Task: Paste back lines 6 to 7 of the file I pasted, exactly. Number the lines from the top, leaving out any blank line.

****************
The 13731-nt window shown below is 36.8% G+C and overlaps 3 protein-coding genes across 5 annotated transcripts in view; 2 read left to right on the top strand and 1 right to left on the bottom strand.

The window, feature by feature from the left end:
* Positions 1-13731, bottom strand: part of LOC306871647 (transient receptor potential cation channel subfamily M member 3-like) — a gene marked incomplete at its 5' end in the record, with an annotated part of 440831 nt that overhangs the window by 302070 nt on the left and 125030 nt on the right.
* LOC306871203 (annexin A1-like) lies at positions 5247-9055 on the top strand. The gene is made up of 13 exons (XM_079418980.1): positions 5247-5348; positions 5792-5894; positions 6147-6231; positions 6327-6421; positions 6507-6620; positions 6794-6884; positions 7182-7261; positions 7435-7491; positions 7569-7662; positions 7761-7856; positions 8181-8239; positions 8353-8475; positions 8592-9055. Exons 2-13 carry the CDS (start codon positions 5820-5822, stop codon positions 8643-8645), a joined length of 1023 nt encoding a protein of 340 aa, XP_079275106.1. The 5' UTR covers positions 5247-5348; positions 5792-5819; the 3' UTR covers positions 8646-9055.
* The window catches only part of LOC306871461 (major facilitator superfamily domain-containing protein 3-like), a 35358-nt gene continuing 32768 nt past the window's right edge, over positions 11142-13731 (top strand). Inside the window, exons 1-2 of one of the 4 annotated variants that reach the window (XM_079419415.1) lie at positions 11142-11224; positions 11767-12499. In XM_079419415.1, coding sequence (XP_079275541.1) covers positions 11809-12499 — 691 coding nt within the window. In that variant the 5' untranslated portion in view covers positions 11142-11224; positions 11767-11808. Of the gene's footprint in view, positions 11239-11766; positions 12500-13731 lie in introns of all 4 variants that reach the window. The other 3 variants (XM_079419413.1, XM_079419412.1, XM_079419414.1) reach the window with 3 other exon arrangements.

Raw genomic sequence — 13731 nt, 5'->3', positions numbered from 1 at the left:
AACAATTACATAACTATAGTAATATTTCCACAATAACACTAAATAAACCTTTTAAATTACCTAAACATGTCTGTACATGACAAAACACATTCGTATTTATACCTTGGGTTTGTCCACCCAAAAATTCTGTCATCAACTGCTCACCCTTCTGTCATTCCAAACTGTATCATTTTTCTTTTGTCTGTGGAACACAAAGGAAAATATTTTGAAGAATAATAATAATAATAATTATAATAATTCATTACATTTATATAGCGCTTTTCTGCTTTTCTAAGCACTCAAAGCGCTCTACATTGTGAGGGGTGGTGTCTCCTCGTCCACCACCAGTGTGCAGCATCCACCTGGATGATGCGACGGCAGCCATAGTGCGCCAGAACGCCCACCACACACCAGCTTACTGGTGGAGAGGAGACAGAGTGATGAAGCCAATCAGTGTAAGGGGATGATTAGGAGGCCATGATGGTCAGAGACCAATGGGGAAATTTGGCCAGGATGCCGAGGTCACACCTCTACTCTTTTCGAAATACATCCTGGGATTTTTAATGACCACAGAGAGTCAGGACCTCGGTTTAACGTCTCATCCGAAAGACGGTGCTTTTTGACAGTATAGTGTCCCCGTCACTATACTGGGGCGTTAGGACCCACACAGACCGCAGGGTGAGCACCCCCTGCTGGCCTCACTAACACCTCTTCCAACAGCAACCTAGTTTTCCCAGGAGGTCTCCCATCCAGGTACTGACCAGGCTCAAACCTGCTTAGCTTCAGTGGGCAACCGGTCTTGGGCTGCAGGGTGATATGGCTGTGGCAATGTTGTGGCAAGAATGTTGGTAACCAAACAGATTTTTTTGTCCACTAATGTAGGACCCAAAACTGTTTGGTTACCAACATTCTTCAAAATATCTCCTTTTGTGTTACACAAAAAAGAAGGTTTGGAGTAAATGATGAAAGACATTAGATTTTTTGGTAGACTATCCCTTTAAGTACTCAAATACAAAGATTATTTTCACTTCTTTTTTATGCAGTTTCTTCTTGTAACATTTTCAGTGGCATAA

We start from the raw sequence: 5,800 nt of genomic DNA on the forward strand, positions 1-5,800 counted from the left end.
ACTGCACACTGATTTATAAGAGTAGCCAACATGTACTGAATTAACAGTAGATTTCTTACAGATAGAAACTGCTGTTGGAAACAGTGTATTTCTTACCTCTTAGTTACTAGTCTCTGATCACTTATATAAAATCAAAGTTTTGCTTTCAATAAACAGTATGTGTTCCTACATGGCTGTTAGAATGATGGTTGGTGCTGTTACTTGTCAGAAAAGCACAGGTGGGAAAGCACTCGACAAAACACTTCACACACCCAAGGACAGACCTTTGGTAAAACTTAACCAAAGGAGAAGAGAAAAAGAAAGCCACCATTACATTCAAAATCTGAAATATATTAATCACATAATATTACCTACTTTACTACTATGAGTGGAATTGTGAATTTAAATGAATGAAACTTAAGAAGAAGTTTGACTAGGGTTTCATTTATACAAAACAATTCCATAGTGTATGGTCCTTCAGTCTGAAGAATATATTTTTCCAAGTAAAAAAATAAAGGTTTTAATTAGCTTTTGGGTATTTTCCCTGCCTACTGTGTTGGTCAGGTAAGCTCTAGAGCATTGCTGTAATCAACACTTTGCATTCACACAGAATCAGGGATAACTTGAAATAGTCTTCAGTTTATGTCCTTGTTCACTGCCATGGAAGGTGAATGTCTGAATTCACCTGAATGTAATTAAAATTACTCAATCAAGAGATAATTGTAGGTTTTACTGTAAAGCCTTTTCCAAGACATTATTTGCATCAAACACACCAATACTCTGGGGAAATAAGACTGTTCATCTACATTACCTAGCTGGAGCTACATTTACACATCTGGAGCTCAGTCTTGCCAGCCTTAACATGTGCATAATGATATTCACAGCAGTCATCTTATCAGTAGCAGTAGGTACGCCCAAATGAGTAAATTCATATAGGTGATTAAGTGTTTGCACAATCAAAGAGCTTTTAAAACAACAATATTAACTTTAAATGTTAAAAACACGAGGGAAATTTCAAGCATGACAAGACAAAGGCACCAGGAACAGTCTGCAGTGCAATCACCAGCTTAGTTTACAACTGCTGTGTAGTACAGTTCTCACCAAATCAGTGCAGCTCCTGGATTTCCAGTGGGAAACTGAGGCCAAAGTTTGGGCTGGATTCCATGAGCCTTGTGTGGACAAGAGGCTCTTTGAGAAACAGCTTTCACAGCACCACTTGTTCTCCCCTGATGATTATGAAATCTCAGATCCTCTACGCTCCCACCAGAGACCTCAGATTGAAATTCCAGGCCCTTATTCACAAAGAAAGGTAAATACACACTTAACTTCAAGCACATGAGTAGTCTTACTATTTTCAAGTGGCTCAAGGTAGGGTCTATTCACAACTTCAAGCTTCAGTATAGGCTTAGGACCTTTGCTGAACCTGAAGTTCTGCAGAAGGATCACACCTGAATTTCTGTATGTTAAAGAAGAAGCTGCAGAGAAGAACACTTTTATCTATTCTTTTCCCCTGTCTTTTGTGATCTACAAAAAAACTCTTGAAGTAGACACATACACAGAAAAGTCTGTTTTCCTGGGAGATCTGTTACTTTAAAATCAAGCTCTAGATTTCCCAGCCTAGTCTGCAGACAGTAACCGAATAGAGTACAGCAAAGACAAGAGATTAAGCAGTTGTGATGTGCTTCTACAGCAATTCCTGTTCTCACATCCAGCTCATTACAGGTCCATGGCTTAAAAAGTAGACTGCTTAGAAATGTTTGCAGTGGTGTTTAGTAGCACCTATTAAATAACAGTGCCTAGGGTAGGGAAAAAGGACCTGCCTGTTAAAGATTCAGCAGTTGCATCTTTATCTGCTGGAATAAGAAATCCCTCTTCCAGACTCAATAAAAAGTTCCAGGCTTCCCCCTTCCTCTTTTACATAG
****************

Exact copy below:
Raw genomic sequence — 13731 nt, 5'->3', positions numbered from 1 at the left:
AACAATTACATAACTATAGTAATATTTCCACAATAACACTAAATAAACCTTTTAAATTACCTAAACATGTCTGTACATGACAAAACACATTCGTATTTATACCTTGGGTTTGTCCACCCAAAAATTCTGTCATCAACTGCTCACCCTTCTGTCATTCCAAACTGTATCATTTTTCTTTTGTCTGTGGAACACAAAGGAAAATATTTTGAAGAATAATAATAATAATAATTATAATAATTCATTACATTTATATAGCGCTTTTCTGCTTTTCTAAGCACTCAAAGCGCTCTACATTGTGAGGGGTGGTGTCTCCTCGTCCACCACCAGTGTGCAGCATCCACCTGGATGATGCGACGGCAGCCATAGTGCGCCAGAACGCCCACCACACACCAGCTTACTGGTGGAGAGGAGACAGAGTGATGAAGCCAATCAGTGTAAGGGGATGATTAGGAGGCCATGATGGTCAGAGACCAATGGGGAAATTTGGCCAGGATGCCGAGGTCACACCTCTACTCTTTTCGAAATACATCCTGGGATTTTTAATGACCACAGAGAGTCAGGACCTCGGTTTAACGTCTCATCCGAAAGACGGTGCTTTTTGACAGTATAGTGTCCCCGTCACTATACTGGGGCGTTAGGACCCACACAGACCGCAGGGTGAGCACCCCCTGCTGGCCTCACTAACACCTCTTCCAACAGCAACCTAGTTTTCCCAGGAGGTCTCCCATCCAGGTACTGACCAGGCTCAAACCTGCTTAGCTTCAGTGGGCAACCGGTCTTGGGCTGCAGGGTGATATGGCTGTGGCAATGTTGTGGCAAGAATGTTGGTAACCAAACAGATTTTTTTGTCCACTAATGTAGGACCCAAAACTGTTTGGTTACCAACATTCTTCAAAATATCTCCTTTTGTGTTACACAAAAAAGAAGGTTTGGAGTAAATGATGAAAGACATTAGATTTTTTGGTAGACTATCCCTTTAAGTACTCAAATACAAAGATTATTTTCACTTCTTTTTTATGCAGTTTCTTCTTGTAACATTTTCAGTGGCATAA